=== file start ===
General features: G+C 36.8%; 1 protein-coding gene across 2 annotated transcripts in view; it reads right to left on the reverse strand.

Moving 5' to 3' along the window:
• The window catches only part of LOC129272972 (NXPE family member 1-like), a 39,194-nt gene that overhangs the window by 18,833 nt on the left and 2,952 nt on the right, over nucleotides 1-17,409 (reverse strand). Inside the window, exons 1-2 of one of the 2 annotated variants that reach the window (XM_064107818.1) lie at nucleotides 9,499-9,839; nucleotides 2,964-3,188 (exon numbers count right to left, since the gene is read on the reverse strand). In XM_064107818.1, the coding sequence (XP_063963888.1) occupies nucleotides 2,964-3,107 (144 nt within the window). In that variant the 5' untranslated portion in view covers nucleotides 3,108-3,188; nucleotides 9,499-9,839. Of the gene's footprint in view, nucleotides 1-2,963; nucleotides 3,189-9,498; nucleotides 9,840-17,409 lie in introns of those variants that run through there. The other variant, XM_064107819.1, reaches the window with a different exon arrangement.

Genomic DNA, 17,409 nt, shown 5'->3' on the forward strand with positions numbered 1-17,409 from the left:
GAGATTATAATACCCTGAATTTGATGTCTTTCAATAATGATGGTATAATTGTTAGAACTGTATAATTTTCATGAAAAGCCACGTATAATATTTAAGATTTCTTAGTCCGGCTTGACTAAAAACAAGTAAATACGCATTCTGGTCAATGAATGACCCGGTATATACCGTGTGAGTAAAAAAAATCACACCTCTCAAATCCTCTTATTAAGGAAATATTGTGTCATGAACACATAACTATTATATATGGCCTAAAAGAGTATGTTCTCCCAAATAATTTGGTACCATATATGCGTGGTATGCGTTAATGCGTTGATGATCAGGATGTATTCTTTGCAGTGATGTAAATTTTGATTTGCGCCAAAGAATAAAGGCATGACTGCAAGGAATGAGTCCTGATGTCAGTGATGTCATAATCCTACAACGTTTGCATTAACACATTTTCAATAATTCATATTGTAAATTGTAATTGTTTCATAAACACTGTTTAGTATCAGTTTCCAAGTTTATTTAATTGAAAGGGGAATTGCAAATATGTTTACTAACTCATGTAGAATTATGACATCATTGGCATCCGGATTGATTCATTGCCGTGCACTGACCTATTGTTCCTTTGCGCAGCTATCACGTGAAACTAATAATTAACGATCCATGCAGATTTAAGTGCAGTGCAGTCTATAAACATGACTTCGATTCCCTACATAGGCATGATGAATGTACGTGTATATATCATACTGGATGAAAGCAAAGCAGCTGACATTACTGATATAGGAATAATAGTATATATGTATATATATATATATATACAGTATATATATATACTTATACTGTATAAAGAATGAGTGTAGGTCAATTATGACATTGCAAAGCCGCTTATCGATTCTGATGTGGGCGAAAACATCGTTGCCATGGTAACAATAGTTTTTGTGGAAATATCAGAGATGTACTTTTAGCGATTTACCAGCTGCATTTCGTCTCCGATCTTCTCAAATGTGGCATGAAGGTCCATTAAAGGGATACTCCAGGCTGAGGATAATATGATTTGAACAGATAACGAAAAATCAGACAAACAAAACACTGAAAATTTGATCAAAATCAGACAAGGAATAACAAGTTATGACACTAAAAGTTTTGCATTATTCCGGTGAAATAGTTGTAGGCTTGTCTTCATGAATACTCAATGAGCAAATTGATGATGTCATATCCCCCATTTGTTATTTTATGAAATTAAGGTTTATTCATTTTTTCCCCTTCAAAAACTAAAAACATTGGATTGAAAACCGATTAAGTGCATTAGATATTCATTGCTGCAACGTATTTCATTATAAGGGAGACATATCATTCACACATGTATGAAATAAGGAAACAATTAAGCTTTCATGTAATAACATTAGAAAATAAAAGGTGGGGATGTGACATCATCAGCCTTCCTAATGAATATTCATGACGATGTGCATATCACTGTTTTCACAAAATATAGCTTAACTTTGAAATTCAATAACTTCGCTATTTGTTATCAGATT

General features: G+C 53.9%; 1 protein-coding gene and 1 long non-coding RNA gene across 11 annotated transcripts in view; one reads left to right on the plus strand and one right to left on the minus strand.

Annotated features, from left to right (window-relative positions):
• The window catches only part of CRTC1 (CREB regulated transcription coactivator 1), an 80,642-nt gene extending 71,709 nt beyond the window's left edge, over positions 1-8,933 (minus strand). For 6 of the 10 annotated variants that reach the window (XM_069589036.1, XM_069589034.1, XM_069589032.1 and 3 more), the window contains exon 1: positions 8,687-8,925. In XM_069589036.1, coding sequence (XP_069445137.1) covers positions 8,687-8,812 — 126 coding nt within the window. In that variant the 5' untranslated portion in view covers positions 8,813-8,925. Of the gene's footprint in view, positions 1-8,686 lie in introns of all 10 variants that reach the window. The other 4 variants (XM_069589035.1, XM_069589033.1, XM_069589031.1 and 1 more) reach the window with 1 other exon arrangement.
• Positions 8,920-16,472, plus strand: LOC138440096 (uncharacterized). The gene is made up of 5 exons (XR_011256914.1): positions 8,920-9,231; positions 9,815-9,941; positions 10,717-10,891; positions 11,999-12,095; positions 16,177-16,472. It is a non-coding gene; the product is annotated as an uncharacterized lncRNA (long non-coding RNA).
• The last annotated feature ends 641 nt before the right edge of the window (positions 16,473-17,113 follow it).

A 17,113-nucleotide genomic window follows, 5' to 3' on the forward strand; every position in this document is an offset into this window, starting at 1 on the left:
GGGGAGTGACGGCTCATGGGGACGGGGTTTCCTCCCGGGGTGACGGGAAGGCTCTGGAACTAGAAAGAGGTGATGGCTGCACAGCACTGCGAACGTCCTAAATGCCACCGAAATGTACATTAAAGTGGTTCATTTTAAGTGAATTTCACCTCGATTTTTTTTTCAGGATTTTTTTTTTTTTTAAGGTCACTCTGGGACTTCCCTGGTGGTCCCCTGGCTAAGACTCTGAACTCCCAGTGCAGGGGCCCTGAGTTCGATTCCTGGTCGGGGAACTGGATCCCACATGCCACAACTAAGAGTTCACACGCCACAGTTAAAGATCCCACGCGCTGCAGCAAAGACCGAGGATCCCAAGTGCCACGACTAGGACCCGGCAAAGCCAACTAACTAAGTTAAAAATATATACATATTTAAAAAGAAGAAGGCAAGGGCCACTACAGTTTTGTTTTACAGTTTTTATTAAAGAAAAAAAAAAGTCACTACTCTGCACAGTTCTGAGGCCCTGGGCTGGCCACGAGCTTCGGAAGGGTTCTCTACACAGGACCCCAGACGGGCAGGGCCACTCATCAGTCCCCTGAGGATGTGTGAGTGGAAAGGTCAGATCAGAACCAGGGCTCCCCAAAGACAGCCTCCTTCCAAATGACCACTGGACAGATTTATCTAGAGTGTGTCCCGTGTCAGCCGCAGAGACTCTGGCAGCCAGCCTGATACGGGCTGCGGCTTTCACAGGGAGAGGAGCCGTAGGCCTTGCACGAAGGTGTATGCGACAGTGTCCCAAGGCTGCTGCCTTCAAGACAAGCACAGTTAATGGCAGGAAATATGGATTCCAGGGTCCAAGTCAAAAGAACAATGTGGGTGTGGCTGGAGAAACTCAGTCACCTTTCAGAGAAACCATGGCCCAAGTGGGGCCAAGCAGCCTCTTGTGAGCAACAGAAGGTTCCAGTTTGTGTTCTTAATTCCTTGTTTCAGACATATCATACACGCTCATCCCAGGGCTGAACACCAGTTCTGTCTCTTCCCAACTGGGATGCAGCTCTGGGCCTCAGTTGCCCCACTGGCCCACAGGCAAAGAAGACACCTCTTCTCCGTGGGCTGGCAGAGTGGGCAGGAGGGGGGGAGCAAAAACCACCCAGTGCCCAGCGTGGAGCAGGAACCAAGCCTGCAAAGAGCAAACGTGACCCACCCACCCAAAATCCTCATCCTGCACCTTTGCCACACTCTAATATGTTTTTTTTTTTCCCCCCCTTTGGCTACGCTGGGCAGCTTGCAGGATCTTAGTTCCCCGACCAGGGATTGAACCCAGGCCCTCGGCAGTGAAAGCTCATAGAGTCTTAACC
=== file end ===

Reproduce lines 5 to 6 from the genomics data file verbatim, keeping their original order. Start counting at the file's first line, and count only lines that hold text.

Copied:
GAGATTATAATACCCTGAATTTGATGTCTTTCAATAATGATGGTATAATTGTTAGAACTGTATAATTTTCATGAAAAGCCACGTATAATATTTAAGATTTCTTAGTCCGGCTTGACTAAAAACAAGTAAATACGCATTCTGGTCAATGAATGACCCGGTATATACCGTGTGAGTAAAAAAAATCACACCTCTCAAATCCTCTTATTAAGGAAATATTGTGTCATGAACACATAACTATTATATATGGCCTAAAAGAGTATGTTCTCCCAAATAATTTGGTACCATATATGCGTGGTATGCGTTAATGCGTTGATGATCAGGATGTATTCTTTGCAGTGATGTAAATTTTGATTTGCGCCAAAGAATAAAGGCATGACTGCAAGGAATGAGTCCTGATGTCAGTGATGTCATAATCCTACAACGTTTGCATTAACACATTTTCAATAATTCATATTGTAAATTGTAATTGTTTCATAAACACTGTTTAGTATCAGTTTCCAAGTTTATTTAATTGAAAGGGGAATTGCAAATATGTTTACTAACTCATGTAGAATTATGACATCATTGGCATCCGGATTGATTCATTGCCGTGCACTGACCTATTGTTCCTTTGCGCAGCTATCACGTGAAACTAATAATTAACGATCCATGCAGATTTAAGTGCAGTGCAGTCTATAAACATGACTTCGATTCCCTACATAGGCATGATGAATGTACGTGTATATATCATACTGGATGAAAGCAAAGCAGCTGACATTACTGATATAGGAATAATAGTATATATGTATATATATATATATATACAGTATATATATATACTTATACTGTATAAAGAATGAGTGTAGGTCAATTATGACATTGCAAAGCCGCTTATCGATTCTGATGTGGGCGAAAACATCGTTGCCATGGTAACAATAGTTTTTGTGGAAATATCAGAGATGTACTTTTAGCGATTTACCAGCTGCATTTCGTCTCCGATCTTCTCAAATGTGGCATGAAGGTCCATTAAAGGGATACTCCAGGCTGAGGATAATATGATTTGAACAGATAACGAAAAATCAGACAAACAAAACACTGAAAATTTGATCAAAATCAGACAAGGAATAACAAGTTATGACACTAAAAGTTTTGCATTATTCCGGTGAAATAGTTGTAGGCTTGTCTTCATGAATACTCAATGAGCAAATTGATGATGTCATATCCCCCATTTGTTATTTTATGAAATTAAGGTTTATTCATTTTTTCCCCTTCAAAAACTAAAAACATTGGATTGAAAACCGATTAAGTGCATTAGATATTCATTGCTGCAACGTATTTCATTATAAGGGAGACATATCATTCACACATGTATGAAATAAGGAAACAATTAAGCTTTCATGTAATAACATTAGAAAATAAAAGGTGGGGATGTGACATCATCAGCCTTCCTAATGAATATTCATGACGATGTGCATATCACTGTTTTCACAAAATATAGCTTAACTTTGAAATTCAATAACTTCGCTATTTGTTATCAGATT

General features: G+C 53.9%; 1 protein-coding gene and 1 long non-coding RNA gene across 11 annotated transcripts in view; one reads left to right on the plus strand and one right to left on the minus strand.